Bookmark and Share

Free outdoor screenings in London

Bookmark and Share


New on Kamera: Filming on a Microbudget

There's no better way to become a filmmaker than making a short film. That's how most directors get started and, with low-cost digital technology, it's never been easier from a tecnnical point of view to make a film on a shoestring budget.

More +

Bookmark and Share


New on Kamera: London Film Festival preview

The London Film Festival kicks off tomorrow. John Atkinson gives us the lowdown on the 2008 programme, which, although not a vintage year, offers a few delights. Speaking of which, I found this cute video starring Wim Wenders and a digitally-inserted Antonioni, philosophising about the future of cinema in a Brazilian southern city.

Back to Room 666 from Think Tank on Vimeo.

Bookmark and Share


New on Kamera: Out At The Movies

One of Kamera Books' latest releases is an insightful book about gay cinema called Out At The Movies: A History of Gay Cinema, penned by Steven Paul Davies, who kindly agreed to do a Q&A with us. And guess what? YouTube has a great little number that includes excerpts from many of the films mentioned in the book. Enjoy it ...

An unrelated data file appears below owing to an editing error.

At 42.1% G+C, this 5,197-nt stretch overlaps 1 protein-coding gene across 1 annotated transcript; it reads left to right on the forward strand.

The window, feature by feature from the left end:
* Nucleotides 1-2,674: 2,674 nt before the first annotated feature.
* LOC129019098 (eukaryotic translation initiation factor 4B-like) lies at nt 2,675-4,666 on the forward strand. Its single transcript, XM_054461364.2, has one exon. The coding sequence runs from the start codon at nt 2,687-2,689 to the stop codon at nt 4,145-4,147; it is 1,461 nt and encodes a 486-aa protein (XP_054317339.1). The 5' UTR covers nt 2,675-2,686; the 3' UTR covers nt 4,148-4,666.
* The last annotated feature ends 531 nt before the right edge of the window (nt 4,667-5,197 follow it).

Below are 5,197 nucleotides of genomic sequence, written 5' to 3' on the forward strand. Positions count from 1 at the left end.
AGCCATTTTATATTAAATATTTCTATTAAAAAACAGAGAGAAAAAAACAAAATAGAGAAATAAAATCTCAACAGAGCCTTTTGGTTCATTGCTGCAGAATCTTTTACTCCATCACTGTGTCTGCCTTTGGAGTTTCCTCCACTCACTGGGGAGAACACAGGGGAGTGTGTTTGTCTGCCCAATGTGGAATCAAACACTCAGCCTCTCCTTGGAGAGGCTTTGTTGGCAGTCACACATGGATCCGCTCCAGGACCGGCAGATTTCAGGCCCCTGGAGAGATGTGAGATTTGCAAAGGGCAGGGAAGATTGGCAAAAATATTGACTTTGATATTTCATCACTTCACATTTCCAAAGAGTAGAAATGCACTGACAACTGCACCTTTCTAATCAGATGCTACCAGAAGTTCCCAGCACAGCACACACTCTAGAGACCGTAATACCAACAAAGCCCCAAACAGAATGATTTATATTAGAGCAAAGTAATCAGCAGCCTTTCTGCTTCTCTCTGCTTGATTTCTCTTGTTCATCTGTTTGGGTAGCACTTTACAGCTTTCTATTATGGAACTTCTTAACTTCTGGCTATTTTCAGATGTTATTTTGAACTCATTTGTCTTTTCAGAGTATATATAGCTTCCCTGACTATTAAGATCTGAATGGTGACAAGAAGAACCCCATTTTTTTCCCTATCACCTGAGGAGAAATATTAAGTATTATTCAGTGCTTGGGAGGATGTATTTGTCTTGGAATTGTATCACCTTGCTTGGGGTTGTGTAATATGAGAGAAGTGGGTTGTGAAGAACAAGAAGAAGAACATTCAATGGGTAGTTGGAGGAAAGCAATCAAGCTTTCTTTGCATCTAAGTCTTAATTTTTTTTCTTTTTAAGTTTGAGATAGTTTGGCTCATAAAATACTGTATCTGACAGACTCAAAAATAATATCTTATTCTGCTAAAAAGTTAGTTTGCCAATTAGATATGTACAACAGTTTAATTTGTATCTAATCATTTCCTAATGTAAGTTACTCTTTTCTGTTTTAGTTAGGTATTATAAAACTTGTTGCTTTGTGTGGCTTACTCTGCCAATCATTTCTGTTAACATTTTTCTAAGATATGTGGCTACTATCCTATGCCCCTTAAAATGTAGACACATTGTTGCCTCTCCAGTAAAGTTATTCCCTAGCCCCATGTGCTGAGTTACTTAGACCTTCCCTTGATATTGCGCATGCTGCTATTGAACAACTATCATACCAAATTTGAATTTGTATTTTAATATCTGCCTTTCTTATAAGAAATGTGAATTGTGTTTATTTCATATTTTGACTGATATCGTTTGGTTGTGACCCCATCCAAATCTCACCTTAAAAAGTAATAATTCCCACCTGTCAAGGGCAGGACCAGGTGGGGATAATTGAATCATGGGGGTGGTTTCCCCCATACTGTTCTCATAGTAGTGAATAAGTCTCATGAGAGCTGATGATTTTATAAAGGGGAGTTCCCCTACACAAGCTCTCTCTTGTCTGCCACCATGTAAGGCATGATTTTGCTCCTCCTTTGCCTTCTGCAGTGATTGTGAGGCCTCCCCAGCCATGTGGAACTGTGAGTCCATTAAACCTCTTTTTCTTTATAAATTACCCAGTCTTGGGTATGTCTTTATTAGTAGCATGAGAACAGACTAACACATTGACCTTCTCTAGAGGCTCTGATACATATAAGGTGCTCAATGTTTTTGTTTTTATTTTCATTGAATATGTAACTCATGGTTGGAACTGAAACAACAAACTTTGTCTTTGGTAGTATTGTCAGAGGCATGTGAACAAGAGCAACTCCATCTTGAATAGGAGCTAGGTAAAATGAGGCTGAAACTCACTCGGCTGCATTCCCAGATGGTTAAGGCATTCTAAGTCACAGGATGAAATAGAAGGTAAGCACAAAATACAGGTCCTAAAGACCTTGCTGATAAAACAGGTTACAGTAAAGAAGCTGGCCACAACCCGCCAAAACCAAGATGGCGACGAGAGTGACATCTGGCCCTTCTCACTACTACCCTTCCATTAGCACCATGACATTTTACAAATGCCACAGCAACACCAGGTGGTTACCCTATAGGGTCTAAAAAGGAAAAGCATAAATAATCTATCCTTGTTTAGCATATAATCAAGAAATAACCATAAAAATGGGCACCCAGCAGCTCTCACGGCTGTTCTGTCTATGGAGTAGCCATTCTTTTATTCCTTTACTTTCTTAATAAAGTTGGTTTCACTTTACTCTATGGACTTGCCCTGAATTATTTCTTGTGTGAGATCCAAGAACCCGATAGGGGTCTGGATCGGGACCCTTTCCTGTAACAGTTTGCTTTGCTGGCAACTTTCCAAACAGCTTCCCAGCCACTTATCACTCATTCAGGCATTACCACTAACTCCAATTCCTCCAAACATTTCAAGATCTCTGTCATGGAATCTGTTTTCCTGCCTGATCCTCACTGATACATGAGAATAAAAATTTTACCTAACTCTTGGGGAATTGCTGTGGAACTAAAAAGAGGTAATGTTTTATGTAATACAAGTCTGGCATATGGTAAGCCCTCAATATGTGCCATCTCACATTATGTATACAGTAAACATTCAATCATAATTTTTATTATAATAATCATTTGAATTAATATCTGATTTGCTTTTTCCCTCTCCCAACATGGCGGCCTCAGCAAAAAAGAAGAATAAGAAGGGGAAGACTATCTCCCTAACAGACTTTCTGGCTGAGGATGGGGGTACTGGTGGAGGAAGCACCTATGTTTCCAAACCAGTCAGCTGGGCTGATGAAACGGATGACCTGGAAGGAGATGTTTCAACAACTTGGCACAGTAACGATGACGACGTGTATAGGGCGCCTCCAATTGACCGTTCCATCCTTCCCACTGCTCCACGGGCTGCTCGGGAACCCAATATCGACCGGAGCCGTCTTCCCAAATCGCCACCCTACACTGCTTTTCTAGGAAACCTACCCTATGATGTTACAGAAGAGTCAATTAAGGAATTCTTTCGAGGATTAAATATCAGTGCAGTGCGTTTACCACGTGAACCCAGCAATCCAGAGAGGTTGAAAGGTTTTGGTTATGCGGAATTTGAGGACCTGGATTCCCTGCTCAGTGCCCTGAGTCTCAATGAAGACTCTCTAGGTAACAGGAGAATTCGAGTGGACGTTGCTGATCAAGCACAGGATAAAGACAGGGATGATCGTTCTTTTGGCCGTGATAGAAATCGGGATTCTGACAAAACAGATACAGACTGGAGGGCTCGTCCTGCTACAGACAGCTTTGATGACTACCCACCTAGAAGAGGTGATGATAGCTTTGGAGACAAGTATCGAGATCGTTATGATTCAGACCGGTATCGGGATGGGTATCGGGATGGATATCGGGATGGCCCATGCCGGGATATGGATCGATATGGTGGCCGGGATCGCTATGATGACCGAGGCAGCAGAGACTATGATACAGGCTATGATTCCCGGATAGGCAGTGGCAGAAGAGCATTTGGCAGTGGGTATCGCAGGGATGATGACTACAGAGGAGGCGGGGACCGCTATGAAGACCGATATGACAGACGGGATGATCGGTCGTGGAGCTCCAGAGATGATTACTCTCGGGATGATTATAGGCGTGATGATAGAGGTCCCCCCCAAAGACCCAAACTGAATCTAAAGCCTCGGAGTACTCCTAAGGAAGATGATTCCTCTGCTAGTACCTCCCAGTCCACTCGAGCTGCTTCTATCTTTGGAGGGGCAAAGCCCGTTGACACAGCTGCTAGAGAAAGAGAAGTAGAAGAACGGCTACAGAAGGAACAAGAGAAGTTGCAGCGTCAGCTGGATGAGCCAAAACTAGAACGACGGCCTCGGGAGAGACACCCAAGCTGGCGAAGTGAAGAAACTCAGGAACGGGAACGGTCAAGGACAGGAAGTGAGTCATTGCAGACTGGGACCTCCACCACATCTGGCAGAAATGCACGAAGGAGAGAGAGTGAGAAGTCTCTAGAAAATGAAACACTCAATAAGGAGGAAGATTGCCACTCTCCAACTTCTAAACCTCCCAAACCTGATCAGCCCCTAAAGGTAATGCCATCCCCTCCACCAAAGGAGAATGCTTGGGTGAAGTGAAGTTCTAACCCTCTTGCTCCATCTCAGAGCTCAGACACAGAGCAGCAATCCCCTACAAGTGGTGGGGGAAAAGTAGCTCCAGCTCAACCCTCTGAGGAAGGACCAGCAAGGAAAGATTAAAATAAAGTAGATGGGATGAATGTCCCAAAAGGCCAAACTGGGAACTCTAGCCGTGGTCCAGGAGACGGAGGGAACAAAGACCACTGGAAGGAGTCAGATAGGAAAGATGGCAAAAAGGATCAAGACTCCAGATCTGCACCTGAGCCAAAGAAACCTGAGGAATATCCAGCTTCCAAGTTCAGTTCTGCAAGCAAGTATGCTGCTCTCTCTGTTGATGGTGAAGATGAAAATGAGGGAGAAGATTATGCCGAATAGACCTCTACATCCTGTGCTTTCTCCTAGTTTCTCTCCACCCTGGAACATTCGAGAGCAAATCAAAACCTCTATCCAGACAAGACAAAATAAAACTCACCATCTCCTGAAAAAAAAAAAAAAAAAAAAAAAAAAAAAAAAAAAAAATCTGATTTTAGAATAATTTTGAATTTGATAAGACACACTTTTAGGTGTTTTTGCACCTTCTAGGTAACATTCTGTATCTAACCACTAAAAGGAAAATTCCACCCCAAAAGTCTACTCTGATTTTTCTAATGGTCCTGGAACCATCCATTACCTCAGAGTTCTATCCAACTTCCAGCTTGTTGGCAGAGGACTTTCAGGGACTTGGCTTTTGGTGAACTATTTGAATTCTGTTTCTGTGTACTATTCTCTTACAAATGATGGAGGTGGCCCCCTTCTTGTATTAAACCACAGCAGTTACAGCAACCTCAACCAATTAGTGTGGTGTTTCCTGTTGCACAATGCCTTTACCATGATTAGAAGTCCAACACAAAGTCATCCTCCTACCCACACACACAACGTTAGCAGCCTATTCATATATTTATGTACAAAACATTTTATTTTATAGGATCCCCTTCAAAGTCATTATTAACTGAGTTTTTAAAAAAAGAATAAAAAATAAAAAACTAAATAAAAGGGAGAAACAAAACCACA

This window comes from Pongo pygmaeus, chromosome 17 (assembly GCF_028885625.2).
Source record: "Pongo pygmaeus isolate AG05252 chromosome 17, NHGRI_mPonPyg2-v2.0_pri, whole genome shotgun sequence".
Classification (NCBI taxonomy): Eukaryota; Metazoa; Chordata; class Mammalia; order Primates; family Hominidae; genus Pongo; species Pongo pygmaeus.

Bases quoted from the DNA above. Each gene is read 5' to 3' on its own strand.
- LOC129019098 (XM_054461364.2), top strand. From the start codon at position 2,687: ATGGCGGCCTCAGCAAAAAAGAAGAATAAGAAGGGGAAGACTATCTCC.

Bookmark and Share


All hail Cinéphilia, London's new film book store

Film lovers in London have noticed that the number of shops that specialise in their favourite subject matter have been dwindling over time. So it's fantastic news to hear that our mates at Wallflower Press have opened a shop to fill in the gap. Cinéphilia starts trading today and we wish them the best of luck. Located at 97 Sclater St, just off the centre of the universe, that is, Brick Lane, it sounds very promising indeed. Pop around and get your film culture fix.

Bookmark and Share


New on Kamera: Twenty Puccini

Film artists Anthea Kennedy and Ian Wiblin have written a piece for Kamera with an account of their collaboration to the Twenty Puccini omnibus film project fostered by the Lucca Film Festival in Italy due to start next Thursday.

Bookmark and Share


New on Kamera: calls for entry